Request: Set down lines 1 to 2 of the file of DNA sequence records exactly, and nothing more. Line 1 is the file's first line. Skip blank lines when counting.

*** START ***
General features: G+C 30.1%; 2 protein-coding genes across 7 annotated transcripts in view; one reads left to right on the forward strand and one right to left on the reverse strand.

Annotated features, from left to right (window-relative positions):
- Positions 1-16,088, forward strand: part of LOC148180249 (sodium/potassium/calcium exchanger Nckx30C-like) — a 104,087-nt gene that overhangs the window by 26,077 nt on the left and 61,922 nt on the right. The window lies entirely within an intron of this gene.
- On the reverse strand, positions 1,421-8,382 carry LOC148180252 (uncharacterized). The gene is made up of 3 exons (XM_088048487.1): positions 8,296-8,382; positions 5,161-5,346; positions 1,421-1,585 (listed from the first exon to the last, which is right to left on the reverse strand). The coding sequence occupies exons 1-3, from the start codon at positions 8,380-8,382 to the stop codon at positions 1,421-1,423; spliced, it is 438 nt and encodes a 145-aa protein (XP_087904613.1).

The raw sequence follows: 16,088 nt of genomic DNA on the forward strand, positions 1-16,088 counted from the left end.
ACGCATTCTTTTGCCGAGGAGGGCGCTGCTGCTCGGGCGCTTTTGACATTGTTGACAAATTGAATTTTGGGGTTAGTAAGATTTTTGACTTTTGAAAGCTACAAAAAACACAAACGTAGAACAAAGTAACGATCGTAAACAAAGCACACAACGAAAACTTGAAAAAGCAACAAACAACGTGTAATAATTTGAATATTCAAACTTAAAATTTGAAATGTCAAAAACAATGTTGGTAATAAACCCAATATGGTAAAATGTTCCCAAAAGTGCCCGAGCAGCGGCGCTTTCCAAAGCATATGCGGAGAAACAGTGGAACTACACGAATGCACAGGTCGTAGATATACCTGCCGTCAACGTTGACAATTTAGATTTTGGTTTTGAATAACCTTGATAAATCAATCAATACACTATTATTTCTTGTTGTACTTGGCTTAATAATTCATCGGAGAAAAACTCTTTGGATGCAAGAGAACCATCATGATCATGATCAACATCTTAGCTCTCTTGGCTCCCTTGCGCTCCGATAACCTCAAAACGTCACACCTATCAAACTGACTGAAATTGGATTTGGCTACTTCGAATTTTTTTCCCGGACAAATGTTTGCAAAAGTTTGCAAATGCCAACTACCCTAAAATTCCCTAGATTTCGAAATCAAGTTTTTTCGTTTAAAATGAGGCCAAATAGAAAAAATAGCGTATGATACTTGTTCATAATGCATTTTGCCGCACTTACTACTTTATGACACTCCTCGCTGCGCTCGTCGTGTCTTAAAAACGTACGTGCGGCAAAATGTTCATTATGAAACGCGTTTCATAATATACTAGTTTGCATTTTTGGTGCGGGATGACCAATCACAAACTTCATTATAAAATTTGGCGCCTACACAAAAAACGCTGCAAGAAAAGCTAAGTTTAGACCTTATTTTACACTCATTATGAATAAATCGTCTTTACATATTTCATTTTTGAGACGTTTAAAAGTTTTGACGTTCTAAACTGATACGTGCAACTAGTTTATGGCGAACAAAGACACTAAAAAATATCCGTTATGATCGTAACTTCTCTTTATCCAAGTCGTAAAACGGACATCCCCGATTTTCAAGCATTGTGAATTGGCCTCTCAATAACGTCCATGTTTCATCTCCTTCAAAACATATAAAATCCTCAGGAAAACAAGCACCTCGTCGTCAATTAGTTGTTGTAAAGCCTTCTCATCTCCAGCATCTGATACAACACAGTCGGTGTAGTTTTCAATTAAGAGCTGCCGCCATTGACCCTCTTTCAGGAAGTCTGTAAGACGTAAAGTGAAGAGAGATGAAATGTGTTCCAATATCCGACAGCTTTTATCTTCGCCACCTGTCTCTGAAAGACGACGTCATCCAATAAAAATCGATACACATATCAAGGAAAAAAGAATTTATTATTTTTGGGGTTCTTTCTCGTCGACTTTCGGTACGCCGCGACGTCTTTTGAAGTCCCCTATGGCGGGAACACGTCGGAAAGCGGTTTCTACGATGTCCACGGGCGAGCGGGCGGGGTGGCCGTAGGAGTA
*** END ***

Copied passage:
General features: G+C 30.1%; 2 protein-coding genes across 7 annotated transcripts in view; one reads left to right on the forward strand and one right to left on the reverse strand.

Annotated features, from left to right (window-relative positions):